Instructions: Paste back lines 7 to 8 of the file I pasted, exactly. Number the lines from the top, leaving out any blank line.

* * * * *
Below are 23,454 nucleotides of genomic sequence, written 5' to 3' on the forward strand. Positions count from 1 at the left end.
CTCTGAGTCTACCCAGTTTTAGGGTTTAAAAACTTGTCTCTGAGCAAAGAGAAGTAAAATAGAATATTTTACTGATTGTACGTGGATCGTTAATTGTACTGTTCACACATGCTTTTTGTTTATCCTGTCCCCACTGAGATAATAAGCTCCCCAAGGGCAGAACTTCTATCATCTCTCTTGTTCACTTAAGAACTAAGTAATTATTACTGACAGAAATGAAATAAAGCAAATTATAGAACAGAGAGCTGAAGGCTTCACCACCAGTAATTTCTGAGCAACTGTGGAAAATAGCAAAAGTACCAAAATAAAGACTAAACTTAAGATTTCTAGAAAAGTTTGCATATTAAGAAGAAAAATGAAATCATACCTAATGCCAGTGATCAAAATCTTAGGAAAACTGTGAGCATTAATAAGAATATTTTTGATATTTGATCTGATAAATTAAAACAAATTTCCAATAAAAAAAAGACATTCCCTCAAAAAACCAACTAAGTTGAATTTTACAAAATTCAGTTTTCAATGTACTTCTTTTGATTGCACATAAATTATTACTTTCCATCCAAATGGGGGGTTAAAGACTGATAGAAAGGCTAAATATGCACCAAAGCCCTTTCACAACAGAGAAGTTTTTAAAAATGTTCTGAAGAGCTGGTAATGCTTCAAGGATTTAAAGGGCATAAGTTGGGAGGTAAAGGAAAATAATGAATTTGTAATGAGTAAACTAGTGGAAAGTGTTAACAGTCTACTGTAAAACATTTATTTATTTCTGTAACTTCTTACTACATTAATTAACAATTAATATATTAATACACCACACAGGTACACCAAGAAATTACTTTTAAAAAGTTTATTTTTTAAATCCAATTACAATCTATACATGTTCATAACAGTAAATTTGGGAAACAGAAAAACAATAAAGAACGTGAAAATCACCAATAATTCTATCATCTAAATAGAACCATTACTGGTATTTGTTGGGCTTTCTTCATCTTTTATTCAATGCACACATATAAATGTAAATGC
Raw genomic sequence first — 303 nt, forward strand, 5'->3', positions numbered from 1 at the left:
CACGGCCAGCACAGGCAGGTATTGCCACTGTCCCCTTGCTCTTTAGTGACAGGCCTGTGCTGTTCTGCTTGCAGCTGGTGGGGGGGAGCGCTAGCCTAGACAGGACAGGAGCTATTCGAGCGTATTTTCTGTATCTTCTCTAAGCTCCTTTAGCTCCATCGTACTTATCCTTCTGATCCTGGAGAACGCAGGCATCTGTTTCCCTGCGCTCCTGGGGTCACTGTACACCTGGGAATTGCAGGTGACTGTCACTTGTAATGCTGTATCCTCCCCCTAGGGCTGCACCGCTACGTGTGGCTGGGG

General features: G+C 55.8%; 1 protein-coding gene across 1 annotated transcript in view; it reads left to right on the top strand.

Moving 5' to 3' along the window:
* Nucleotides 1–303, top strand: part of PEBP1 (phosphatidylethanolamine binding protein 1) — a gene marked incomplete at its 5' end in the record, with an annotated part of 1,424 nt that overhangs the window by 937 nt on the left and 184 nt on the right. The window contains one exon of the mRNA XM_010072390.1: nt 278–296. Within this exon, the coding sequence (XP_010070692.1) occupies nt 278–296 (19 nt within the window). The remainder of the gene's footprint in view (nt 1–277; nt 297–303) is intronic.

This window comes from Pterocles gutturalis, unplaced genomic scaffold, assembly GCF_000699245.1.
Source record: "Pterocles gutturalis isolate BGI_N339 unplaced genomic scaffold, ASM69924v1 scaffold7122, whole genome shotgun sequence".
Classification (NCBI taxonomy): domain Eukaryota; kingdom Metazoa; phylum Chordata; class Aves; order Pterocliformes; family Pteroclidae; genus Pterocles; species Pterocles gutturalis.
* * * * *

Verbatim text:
* Nucleotides 1–303, top strand: part of PEBP1 (phosphatidylethanolamine binding protein 1) — a gene marked incomplete at its 5' end in the record, with an annotated part of 1,424 nt that overhangs the window by 937 nt on the left and 184 nt on the right. The window contains one exon of the mRNA XM_010072390.1: nt 278–296. Within this exon, the coding sequence (XP_010070692.1) occupies nt 278–296 (19 nt within the window). The remainder of the gene's footprint in view (nt 1–277; nt 297–303) is intronic.

This window comes from Pterocles gutturalis, unplaced genomic scaffold, assembly GCF_000699245.1.